How to Effectively Deploy Privileged Access Management

How to Effectively Deploy Privileged Access Management

How can your enterprise effectively deploy privileged access management (PAM)? Which capabilities make modern privileged access management an essential component of modern cybersecurity? What can make your efforts to deploy privileged access management more challenging? 

Enterprise-level PAM doesn’t just spring out of the ground. You need to take steps to deploy your privileged access management so that it continues to perform optimally. However, many enterprises fail to invest the time and resources to properly deploy their solutions. 

So what does it take to effectively deploy privileged access management? 

How to Deploy Privileged Access Management

1. Pick the Right Solution

Granted, this might seem easier said than done. Yet it actually is a critical step in the enterprise-solution deployment process. In fact, enterprises frequently fail to consider the solutions they select. 

Often, enterprise decision-makers just pick the first solution they find or the least expensive solution; at the same time, they deploy a privileged access management solution to solve a singular challenge rather than looking at their threats and infrastructure as a whole. 

So before you deploy your identity security solution, you need to consider several factors that could influence its performance. These include: 

  • Your business’ industry. 
  • The compliance regulations connected to your business. 
  • The size of your business (endpoints, users, third-parties, etc.). 
  • Your distinct IT infrastructure (hybrid, cloud, etc.) and its potential for scaling. 
  • The current power and privileges of your superusers. 

Before you select a PAM solution for your enterprise, consult with your IT security team. They should have the insights you need to make the strongest initial solution decision. Trying to replace a solution after deployment can prove timely and costly. Make a choice that fits your use-case overall the first time.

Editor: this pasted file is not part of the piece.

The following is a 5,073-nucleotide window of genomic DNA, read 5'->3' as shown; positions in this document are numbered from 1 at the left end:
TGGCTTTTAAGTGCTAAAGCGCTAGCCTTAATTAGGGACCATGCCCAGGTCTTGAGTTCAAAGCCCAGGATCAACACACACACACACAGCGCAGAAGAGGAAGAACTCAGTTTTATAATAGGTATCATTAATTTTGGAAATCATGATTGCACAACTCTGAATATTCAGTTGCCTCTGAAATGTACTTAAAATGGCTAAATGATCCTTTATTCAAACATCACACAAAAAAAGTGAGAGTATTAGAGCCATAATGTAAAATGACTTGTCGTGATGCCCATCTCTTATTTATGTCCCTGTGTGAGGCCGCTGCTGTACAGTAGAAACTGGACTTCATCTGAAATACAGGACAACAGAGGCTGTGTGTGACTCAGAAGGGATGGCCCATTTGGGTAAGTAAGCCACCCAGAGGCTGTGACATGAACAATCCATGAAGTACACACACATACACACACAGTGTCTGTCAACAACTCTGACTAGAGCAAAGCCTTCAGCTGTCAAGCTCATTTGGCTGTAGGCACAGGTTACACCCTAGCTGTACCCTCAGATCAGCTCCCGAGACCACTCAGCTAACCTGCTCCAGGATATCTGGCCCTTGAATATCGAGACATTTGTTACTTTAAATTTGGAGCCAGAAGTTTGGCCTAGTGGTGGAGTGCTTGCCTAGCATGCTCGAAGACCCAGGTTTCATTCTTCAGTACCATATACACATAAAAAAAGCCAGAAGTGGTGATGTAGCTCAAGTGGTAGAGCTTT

2. Calculate Your Risk

Before your enterprise can deploy privileged access management, you need to understand where you at most risk. 

For example, what critical systems should require sophisticated privileged authentication? As per your compliance mandates, what databases need security to achieve fulfillment? What databases in your network contain sensitive data or customer information? Moreover, what privileged access vulnerabilities does your threat intelligence suggest you must prioritize? 

These aren’t idle questions. The answers here could help you prioritize your deployment—where you begin and where you expand. 

Another aspect of this line of inquiry is the number of privileged users in your network. Depending on the size of your enterprise, you could have hundreds if not thousands of powerful users to monitor. Each one could represent significant risk—hackers prefer targeting privileged users. In fact, according to Centrify, 74 percent of enterprises suffered a data breach due to a stolen privileged account. 

However, your enterprise can’t just assume the challenges begin and end with human identities. In addition, your business must consider applications, databases, devices, and servers. Without human monitoring, these can also acquire privileged credentials, which allows for easy exploitation by external threat actors. For example, applications can often move through your network unchecked, which could assist lateral movement attacks. 

All of this can change your risk equation when deciding how to deploy your privileged access management solution.